Felicity Salina, International Law Officer
A recent statement by the UN High Commissioner for Refugees (UNHCR) revealed that over one million people have been driven out of their homes in West Africa’s Burkina Faso as a result of escalating violence, with a total of 453,000 since the beginning of the year alone. This figure makes up five percent of the country’s population, rendering the mass displacement the most alarming humanitarian and protection crisis in the world today.
“Attacks by armed groups in the north and east of the country have forced people to move multiple times and are set to push the numbers still higher”, stated Babar Baloch, a Spokesperson for UNHCR Geneva, at a press briefing on Tuesday 18 August.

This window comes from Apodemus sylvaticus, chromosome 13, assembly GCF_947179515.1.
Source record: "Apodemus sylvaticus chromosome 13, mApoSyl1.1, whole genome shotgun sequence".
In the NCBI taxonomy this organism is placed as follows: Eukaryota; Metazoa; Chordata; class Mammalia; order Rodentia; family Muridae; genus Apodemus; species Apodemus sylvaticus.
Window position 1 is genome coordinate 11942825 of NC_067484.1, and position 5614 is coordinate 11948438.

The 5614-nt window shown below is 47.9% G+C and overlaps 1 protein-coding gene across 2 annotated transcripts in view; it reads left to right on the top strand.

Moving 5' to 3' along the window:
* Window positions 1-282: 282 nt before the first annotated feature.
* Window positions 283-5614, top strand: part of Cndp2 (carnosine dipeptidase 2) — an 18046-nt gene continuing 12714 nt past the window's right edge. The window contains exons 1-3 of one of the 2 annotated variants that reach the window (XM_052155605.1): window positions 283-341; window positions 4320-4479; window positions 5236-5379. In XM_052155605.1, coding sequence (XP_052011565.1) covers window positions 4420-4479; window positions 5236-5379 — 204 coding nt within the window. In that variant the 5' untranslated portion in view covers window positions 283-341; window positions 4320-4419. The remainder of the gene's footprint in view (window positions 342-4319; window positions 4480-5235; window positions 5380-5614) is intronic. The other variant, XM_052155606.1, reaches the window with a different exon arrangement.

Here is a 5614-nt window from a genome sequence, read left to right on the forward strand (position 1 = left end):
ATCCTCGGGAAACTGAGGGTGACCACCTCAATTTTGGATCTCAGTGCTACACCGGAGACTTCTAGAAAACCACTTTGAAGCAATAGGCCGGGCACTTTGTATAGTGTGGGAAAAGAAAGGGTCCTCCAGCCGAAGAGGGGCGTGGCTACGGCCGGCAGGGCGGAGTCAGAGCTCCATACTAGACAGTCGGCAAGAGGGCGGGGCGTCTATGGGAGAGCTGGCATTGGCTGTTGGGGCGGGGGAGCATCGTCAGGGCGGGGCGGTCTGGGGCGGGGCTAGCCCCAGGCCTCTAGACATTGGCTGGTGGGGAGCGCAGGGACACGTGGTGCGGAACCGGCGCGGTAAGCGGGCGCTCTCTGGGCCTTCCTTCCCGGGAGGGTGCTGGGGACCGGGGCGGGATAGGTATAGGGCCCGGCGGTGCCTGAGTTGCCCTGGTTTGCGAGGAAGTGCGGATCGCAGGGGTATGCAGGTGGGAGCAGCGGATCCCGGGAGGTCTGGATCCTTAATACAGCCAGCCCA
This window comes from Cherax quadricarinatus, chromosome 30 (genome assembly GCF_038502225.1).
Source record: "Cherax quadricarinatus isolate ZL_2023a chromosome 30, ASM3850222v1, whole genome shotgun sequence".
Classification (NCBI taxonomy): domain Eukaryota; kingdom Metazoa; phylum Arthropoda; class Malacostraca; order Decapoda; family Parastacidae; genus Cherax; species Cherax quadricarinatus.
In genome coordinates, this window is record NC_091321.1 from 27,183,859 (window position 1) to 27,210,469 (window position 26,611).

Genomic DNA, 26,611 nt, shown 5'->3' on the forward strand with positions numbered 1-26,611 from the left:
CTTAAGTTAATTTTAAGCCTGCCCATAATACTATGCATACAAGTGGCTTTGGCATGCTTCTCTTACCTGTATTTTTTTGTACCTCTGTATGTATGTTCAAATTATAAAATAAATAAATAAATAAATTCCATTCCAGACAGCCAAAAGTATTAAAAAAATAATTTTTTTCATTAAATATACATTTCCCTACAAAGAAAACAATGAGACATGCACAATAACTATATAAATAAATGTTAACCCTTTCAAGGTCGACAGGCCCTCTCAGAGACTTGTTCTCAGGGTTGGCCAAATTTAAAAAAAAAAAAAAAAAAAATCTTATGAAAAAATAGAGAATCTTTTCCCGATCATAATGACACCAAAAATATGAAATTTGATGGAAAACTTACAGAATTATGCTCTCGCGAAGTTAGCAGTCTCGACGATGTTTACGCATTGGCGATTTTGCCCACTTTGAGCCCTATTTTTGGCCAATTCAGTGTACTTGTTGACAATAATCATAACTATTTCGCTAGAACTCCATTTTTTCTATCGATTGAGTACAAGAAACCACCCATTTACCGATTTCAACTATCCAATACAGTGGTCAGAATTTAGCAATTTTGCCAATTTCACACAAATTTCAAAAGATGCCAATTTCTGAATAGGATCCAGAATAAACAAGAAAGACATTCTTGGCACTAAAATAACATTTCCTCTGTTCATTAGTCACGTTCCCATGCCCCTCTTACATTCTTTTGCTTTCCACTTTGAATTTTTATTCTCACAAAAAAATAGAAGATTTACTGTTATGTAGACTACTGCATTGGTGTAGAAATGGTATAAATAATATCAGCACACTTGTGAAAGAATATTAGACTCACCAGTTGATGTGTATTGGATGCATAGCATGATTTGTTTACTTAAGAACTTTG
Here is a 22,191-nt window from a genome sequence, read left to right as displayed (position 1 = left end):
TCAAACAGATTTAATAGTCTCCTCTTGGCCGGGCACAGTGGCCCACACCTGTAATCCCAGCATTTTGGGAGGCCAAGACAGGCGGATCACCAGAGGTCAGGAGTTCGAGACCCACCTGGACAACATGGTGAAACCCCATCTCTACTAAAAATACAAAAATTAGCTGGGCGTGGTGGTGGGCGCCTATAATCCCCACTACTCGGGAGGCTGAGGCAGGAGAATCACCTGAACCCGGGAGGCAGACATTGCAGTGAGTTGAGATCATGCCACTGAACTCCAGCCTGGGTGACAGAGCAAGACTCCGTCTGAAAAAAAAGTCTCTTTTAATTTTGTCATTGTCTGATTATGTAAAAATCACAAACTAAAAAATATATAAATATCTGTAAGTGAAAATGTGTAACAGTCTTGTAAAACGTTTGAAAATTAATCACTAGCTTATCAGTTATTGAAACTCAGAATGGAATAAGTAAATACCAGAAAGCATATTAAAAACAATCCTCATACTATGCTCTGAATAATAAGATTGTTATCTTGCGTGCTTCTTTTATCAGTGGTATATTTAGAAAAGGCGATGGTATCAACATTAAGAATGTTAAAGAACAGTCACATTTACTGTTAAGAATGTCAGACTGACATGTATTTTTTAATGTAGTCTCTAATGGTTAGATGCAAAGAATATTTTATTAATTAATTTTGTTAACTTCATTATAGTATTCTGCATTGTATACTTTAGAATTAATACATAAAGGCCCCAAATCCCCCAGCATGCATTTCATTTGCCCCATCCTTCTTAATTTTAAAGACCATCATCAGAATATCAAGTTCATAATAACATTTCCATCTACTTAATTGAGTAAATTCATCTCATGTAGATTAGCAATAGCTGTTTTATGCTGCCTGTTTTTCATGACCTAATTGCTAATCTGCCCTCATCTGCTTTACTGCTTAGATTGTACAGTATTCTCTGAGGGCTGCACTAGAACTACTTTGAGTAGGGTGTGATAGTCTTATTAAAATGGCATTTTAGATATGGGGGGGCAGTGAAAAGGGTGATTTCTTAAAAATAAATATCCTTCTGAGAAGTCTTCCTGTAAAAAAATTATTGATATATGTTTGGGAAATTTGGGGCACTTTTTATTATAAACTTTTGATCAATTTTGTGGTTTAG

Displaced persons are reported to live in devastating conditions, as means of basis subsistence are rapidly decreasing. “They desperately need shelter, food, water, protection, health. Education also remains a priority, as over 2,500 schools have been forced to close after being targeted thus affecting almost 350,000 students,” Mr Baloch told journalists.
In addition to its own displacement crisis, Burkina Faso has been hosting an estimate of 20,000 Malian refugees since 2012, adding further strain on resources. Conditions are particularly deteriorating in the Mentao and Goudoubo refugee camps. Both had been both home to some 15,000 refugees until attacks and threats by armed groups forced them to seek shelter elsewhere.
The UNCHR has pledged to provide $186m worth of protection and assistance to refugees, internally displaced persons (IDPs), returnees, and host communities in the Sahel region, which encompasses Burkina Faso, Mali, and Niger.
Read UNHCR’s full statement on Burkina Faso’s mass displacement here: